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 19. Mountain Lion
Mountain Lion mural
Mural Depiction

Mountain lions can be found throughout Arizona and are most common in rocky or mountainous terrain. Because mountain lions are shy and elusive, people do not often see them. Mountain lions are solitary animals with the exception of females with kittens or breeding pairs.

Signs of mountain lion presence include large tracks (3-5 inches wide) without claw marks; large segmented, cylindrical droppings; food caches where a kill has been partially eaten and then covered with leaves, brush or dirt; and scrapes in soft dirt or leaf litter.

Background Information

The mountain lion (Puma Concolor) is also known as the cougar, puma, panther, and catamount,  and is the largest wildcat in North America. Mountain lions have powerful limbs and can leap as high as 15 feet and as far as 40 feet.

There are an estimated 30,000 mountain lions in the western United States. One mountain lion subspecies, the Florida panther, is critically endangered with a population of less than 100 individuals.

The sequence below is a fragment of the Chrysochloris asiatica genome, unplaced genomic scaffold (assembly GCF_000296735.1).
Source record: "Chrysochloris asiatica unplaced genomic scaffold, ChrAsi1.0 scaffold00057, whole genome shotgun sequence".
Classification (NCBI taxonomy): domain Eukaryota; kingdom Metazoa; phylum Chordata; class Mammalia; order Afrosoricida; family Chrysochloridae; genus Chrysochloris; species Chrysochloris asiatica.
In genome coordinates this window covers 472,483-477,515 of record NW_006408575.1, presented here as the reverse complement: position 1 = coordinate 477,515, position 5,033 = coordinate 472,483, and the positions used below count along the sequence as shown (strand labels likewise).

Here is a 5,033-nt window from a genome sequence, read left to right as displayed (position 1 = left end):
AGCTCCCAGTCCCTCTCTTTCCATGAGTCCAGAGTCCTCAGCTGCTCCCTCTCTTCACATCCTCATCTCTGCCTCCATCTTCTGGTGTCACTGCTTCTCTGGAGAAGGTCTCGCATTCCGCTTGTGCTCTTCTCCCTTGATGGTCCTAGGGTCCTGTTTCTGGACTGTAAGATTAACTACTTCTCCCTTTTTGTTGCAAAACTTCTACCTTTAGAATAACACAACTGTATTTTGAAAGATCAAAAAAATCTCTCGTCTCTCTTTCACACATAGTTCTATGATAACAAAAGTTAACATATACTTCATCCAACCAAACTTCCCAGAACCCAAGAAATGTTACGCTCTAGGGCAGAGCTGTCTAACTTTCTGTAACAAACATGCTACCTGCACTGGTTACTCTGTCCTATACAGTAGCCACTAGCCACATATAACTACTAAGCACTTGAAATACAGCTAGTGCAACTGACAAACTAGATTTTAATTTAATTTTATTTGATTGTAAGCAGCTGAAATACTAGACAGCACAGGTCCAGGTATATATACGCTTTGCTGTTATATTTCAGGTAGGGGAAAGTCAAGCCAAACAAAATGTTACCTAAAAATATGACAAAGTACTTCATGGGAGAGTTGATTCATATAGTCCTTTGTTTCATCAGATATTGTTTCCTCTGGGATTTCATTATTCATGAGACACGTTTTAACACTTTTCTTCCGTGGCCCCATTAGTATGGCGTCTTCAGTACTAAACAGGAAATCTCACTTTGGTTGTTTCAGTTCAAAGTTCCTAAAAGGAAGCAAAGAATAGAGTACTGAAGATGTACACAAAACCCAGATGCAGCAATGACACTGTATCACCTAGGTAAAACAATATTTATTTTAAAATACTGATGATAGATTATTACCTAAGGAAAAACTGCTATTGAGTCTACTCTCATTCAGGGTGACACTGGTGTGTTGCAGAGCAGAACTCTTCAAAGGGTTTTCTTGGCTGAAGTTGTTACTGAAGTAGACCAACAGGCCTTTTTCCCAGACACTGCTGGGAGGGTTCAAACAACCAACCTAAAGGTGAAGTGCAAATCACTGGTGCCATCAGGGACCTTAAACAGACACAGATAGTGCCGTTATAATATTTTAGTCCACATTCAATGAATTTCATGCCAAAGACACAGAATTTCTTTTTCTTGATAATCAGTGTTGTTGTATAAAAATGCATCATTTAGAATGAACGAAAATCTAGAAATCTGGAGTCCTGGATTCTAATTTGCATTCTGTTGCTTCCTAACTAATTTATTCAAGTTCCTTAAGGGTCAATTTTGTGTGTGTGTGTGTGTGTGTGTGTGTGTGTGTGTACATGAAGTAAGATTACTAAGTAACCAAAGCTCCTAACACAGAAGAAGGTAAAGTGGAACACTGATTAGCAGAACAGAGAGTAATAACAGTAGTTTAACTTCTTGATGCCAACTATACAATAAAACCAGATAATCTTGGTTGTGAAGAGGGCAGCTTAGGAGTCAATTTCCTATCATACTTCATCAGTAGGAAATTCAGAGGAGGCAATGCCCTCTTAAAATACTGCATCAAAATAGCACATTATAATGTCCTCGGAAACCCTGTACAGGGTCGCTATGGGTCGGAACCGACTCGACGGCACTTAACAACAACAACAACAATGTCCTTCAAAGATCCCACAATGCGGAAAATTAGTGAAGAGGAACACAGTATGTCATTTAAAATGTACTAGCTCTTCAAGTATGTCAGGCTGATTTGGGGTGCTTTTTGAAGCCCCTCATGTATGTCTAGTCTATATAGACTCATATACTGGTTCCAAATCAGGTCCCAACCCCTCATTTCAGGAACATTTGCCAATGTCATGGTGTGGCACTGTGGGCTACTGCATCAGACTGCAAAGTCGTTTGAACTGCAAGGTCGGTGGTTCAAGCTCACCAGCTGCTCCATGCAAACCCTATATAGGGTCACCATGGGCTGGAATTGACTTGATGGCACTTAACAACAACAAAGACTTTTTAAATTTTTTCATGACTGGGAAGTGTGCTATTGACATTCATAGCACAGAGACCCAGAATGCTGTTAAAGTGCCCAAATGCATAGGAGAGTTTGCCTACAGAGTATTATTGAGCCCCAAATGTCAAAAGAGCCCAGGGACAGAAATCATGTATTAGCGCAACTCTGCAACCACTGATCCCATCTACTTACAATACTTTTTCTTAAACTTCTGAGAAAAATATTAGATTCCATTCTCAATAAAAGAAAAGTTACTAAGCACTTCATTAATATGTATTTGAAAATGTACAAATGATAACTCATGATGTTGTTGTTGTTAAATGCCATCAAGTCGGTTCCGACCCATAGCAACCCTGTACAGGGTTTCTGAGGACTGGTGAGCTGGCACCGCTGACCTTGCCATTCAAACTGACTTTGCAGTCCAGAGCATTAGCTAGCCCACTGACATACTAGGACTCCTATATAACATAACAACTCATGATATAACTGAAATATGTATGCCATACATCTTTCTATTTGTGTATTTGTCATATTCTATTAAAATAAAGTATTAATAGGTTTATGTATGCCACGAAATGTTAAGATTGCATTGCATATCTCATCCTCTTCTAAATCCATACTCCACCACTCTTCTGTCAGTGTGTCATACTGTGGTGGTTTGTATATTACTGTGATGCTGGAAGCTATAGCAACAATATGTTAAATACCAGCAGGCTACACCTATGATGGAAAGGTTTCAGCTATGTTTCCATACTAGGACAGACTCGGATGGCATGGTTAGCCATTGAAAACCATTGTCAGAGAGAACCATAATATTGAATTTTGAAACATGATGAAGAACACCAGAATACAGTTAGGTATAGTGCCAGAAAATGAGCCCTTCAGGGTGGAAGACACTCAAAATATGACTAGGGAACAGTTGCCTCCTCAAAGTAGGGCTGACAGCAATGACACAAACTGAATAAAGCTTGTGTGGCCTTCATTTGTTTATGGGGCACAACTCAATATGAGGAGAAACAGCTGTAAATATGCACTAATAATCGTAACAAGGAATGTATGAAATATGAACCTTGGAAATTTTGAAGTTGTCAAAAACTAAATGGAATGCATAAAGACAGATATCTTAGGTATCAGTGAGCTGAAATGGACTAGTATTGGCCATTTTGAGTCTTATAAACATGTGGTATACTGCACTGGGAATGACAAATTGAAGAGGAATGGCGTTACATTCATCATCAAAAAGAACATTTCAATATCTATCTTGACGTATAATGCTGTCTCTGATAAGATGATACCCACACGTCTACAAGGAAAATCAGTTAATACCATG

Mountain lions are active hunters and may travel long distances in search of food. They hunt alone and attack from behind, breaking the neck of their prey by biting it at the base of the skull. After killing their prey, they will bury it and leave it, coming back to feed on it when hungry.    


Females have two to four kittens, which the mother raises alone. The kittens nurse for two months, and then start to travel with their mother at which time she teaches them to hunt. They will remain with their mother from 1.5 - 2 years. Males that enter another male's territory have been known to kill the kittens so that females will be more willing to mate.


Did you know?

Young mountain lions have spots, but adults do not.

Mural Information

Artist:  Doug Quarles


Completed: February 2014


 Pioneer Title

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